House of Commons Journal Volume 9: 25 March 1681

Pages 708-710

Journal of the House of Commons: Volume 9, 1667-1687. Originally published by His Majesty's Stationery Office, London, 1802.

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Veneris, 25 die Martii, 1681.

Stockbridge Election.

A PETITION of Henry Whitehead Esquire, touching the Election for the Borough of Stockbridge in the County of Southampton, was read.

Ordered, That the said Petition be referred to the Consideration of the Committee of Elections and Privileges; to examine the Matter thereof; and to report the same, with their Opinion therein, to the House.

Earl of Danby's Impeachment.

Ordered, That Mr. Hamden, Sir William Jones, Mr. Harbord, Sir Gilbert Gerrald, Sir Robert Clayton, Sir William Pullney, Mr. Arnold, Sir Eliab Harvey, Sir John Hewley, Sir Fra. Winnington, Sir Christ. Musgrave, Sir Joseph Ash, Mr. Duboys, Sir William Roberts, Mr. St. John, Mr. Stokes, Sir William Portman, Mr. Whorwood, or any Three of them, do inspect the Journals of the late Parliaments, relating to the Impeachment of the Earl of Danby; and do immediately make a Report thereof to the House.

Sir W. Scroggs' Impeachment.

A Message from the Lords, by Sir Timothy Baldwyn and Sir Edward Loe:

Mr. Speaker, The Lords have sent you the Answer of Sir William Scroggs Knight, Chief Justice of his Majesty's Court of King's Bench, to the Articles of Impeachment, exhibited against him by the Commons in the late Parliament assembled, as also a Petition from him to the Lords.

Banbury Election.

A Petition of Thomas Wise Esquire, touching the Election for the Borough of Banbury in the County of Oxon, was read.

Ordered, That the said Petition be referred to the Consideration of the Committee of Elections and Privileges; to examine the Matter thereof; and to report the same, with their Opinion therein, to the House.

Malborough Election.

A Petition of the Burgesses of the Borough of Malborough in the County of Wilts, touching the Election for the said Borough, was read.

Ordered, That the said Petition be referred to the Consideration of the Committee of Elections and Privileges; to examine the Matter thereof; and to report the same, with their Opinion therein, to the House.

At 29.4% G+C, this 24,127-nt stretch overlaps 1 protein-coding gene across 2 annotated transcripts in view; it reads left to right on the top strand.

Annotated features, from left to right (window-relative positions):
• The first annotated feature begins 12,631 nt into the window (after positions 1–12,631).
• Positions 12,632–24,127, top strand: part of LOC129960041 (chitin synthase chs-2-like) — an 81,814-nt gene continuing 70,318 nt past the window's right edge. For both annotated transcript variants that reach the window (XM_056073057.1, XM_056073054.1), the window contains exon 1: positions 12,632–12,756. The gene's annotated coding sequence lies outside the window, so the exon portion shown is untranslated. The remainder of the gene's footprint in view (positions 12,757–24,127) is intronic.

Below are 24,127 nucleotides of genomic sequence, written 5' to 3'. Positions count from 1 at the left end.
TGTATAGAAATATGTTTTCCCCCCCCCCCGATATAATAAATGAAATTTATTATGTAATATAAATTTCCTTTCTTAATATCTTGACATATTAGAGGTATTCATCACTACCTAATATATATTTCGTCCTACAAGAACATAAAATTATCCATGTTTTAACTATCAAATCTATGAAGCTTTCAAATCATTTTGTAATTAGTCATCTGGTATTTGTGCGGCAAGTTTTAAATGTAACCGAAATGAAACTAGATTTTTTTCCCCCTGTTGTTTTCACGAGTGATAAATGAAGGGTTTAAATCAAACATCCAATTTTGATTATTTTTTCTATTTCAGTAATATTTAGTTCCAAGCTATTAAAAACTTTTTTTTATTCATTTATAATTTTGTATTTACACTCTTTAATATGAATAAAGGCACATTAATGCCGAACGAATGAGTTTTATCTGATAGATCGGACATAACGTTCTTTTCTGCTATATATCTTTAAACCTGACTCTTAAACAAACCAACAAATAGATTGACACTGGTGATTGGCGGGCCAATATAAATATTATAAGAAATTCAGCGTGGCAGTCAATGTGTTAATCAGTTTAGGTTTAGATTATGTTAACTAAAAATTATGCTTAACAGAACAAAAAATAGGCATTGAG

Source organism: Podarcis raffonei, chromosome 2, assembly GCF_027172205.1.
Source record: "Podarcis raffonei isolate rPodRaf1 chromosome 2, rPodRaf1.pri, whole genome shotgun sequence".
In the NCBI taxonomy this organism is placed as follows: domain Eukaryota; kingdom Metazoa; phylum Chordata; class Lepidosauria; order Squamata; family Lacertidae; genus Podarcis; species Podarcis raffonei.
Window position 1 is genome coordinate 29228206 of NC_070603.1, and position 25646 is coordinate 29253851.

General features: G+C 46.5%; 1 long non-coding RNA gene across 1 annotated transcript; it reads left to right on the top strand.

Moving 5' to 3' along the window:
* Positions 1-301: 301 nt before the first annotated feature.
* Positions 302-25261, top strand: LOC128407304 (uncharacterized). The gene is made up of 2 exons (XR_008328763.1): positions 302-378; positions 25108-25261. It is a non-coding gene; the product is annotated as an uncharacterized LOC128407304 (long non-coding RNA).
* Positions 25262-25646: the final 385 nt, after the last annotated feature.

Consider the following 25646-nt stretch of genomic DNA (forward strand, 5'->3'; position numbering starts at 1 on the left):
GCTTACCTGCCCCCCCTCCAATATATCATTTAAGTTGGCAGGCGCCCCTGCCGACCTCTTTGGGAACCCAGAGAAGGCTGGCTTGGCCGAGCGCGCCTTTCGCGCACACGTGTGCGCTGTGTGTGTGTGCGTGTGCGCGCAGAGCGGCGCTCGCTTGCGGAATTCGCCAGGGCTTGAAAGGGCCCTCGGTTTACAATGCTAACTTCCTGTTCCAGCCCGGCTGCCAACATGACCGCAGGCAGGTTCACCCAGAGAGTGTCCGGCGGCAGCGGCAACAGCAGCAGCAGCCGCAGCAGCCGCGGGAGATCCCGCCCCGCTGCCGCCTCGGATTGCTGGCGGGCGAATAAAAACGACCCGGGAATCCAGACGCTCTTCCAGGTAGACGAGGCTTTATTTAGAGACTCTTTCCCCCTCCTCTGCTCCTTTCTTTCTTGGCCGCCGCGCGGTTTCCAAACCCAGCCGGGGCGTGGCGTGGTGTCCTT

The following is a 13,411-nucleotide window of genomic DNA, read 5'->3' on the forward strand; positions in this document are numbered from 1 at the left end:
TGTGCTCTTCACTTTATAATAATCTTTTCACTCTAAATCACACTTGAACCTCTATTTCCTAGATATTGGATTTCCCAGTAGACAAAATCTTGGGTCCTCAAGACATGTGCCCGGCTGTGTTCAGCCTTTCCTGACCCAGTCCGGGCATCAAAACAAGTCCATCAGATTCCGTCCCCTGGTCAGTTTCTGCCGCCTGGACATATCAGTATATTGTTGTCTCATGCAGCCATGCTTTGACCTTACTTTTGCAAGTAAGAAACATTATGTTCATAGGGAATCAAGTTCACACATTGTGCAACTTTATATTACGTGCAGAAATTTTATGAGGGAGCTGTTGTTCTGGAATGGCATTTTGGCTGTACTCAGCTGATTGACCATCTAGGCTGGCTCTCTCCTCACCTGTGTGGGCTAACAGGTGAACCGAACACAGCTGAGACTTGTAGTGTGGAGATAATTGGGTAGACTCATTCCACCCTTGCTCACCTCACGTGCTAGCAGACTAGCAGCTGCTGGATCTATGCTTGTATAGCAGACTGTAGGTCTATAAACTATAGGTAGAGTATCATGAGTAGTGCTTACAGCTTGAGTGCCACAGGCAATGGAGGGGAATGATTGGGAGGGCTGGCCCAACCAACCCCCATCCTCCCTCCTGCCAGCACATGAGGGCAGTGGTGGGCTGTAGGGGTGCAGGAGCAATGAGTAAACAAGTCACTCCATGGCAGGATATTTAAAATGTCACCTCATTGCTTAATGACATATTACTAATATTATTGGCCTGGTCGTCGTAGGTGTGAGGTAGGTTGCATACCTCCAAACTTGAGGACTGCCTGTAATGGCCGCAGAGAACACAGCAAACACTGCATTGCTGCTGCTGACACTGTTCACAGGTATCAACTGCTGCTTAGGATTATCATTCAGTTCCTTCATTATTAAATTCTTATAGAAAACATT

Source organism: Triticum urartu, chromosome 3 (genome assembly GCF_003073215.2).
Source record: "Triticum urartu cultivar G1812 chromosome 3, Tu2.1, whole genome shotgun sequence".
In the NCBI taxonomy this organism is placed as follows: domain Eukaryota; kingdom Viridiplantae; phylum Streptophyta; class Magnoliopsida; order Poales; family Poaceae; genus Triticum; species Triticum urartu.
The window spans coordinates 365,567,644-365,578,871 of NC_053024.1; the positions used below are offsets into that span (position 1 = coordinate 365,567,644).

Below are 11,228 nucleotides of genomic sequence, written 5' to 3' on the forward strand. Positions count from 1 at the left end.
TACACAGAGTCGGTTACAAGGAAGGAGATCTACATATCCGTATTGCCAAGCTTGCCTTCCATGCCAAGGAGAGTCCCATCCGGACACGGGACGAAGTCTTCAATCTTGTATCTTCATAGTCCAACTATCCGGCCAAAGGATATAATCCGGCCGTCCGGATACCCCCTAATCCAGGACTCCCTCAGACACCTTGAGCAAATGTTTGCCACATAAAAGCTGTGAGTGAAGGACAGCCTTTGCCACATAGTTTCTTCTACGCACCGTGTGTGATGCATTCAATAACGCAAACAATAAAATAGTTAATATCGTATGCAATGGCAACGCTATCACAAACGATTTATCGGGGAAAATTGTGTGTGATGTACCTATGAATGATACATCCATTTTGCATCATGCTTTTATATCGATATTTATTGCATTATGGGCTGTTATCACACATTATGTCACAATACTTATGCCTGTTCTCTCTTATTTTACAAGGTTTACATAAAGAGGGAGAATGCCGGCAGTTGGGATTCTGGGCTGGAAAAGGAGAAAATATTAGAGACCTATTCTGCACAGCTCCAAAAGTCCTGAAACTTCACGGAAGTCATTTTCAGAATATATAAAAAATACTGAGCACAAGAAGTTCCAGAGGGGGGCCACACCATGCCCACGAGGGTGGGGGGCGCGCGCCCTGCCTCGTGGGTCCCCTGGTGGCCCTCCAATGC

Truro Election.

A Petition of Sir Thomas Litleton Baronet, and Thomas Cooke Esquire, touching the Election for the Borough of Truro in the County of Cornwall, was read.

Ordered, That the said Petition be referred to the Consideration of the Committee of Elections and Privileges; to examine the Matter thereof; and to report the same, with their Opinion therein, to the House.

Court of Marches.

Ordered, That Leave be given to bring in a Bill to take away the Court holden before the President and Council in the Marches of Wales.

Members elected without charge.

It being represented to this House by several Members, That many Counties, Cities, and Boroughs, have freely, without Charge, elected many of the Members in this present Parliament, according to the ancient Constitution of Elections of Members to serve in Parliament; wherefore this House doth give their Thanks to such Counties, Cities, and Boroughs, for the said Elections.

Place of Sitting.

Ordered, That a Committee be appointed to consider of a more convenient Place in Oxford, for the Sitting of the Commons in Parliament now assembled; and to make Report thereof to the House.

And it is referred to Sir Robert Howard, Sir Thomas Lee, Mr. Kingdon, Mr. Paul Foley, Mr. Whorwood, Sir John Carew, Sir Gilbert Gerrald, Mr. Buscawen, Sir James Rushout, Mr. Barker, Mr. Ayliffe, Mr. Thompson, Sir William Roberts, Sir Thomas Meres, Mr. Pelham, Mr. Blagrave, Colonel Birch, Mr. Arnold, Mr. Stroude, Colonel Whitley, Mr. Fleetwood, Mr. Pollixfen, and all the Members that serve for the University and City of Oxford; or any Five of them: And they are to meet at Three of the Clock this Afternoon, in the Speaker's Chamber.

Protestant Dissenters.

The House then, according to their Order, took into Consideration the Matter relating to the Bill which passed both Houses last Parliament, intituled, An Act for the Repeal of a Statute made in the Thirty-fifth Year of the Reign of Queen Elizabeth; but was not tendered to his Majesty for his Royal Assent.

Conference desired.

Resolved, That a Message be sent to the Lords, desiring a Conference with their Lordships in Matters relating to the Constitution of Parliaments in Passing of Bills.

Ordered, That a Committee be appointed, to consider of and prepare the Subject Matter to be offered at the said Conference.

And it is referred to Sir William Jones, Sir Thomas Lee, Mr. Powle, Sir Robert Howard, Mr. Hampden, Sir Robert Clayton, Sir Eliab Harvey, Colonel Birch, Mr. Buscawen, Sir Thomas Meres, Sir William Coventry, Mr. Vaughan, Serjeant Rigby, Mr. Papillon, Mr. Love, Mr. Pilkington, Sir Humphry Winch, Sir John Ernle, Mr. Broxholme, Sir John Hotham, Mr. Paul Foley, Lord Cavendish, Mr. Gray, Mr. Dutton Colt, Serjeant Maynard, Mr. Pollixfen, Sir Thomas Player, Mr. Duboice, Sir William Pultney, Sir John Hewley, Sir Edward Deering, Lord Clifford, Colonel Titus, Sir Francis Drake, or any Five of them, to prepare and draw up the same.